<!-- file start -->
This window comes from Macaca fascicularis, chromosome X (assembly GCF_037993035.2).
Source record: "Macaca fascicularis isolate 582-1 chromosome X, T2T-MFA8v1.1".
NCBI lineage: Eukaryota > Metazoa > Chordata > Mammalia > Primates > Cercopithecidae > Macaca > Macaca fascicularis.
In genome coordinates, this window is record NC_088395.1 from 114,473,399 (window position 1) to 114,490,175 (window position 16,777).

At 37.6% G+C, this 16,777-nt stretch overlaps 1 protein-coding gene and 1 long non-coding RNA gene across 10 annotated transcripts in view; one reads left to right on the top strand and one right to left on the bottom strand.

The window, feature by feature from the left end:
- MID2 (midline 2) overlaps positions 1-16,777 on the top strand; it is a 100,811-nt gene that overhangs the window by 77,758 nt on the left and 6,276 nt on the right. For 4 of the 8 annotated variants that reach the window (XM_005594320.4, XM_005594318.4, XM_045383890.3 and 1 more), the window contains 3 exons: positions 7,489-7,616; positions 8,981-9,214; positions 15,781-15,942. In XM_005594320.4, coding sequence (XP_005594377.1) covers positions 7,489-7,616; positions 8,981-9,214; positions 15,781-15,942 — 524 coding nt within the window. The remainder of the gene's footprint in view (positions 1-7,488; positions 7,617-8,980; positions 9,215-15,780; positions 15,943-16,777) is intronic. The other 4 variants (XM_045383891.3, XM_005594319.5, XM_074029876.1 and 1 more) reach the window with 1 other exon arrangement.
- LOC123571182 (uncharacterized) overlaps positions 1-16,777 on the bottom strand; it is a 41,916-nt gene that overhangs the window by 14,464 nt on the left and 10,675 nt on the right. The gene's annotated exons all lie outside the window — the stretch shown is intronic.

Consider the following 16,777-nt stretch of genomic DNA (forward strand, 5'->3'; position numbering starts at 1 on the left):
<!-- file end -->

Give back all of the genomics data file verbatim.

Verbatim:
This window comes from Macaca fascicularis, chromosome X (assembly GCF_037993035.2).
Source record: "Macaca fascicularis isolate 582-1 chromosome X, T2T-MFA8v1.1".
NCBI lineage: Eukaryota > Metazoa > Chordata > Mammalia > Primates > Cercopithecidae > Macaca > Macaca fascicularis.
In genome coordinates, this window is record NC_088395.1 from 114,473,399 (window position 1) to 114,490,175 (window position 16,777).

At 37.6% G+C, this 16,777-nt stretch overlaps 1 protein-coding gene and 1 long non-coding RNA gene across 10 annotated transcripts in view; one reads left to right on the top strand and one right to left on the bottom strand.

The window, feature by feature from the left end:
- MID2 (midline 2) overlaps positions 1-16,777 on the top strand; it is a 100,811-nt gene that overhangs the window by 77,758 nt on the left and 6,276 nt on the right. For 4 of the 8 annotated variants that reach the window (XM_005594320.4, XM_005594318.4, XM_045383890.3 and 1 more), the window contains 3 exons: positions 7,489-7,616; positions 8,981-9,214; positions 15,781-15,942. In XM_005594320.4, coding sequence (XP_005594377.1) covers positions 7,489-7,616; positions 8,981-9,214; positions 15,781-15,942 — 524 coding nt within the window. The remainder of the gene's footprint in view (positions 1-7,488; positions 7,617-8,980; positions 9,215-15,780; positions 15,943-16,777) is intronic. The other 4 variants (XM_045383891.3, XM_005594319.5, XM_074029876.1 and 1 more) reach the window with 1 other exon arrangement.
- LOC123571182 (uncharacterized) overlaps positions 1-16,777 on the bottom strand; it is a 41,916-nt gene that overhangs the window by 14,464 nt on the left and 10,675 nt on the right. The gene's annotated exons all lie outside the window — the stretch shown is intronic.

Consider the following 16,777-nt stretch of genomic DNA (forward strand, 5'->3'; position numbering starts at 1 on the left):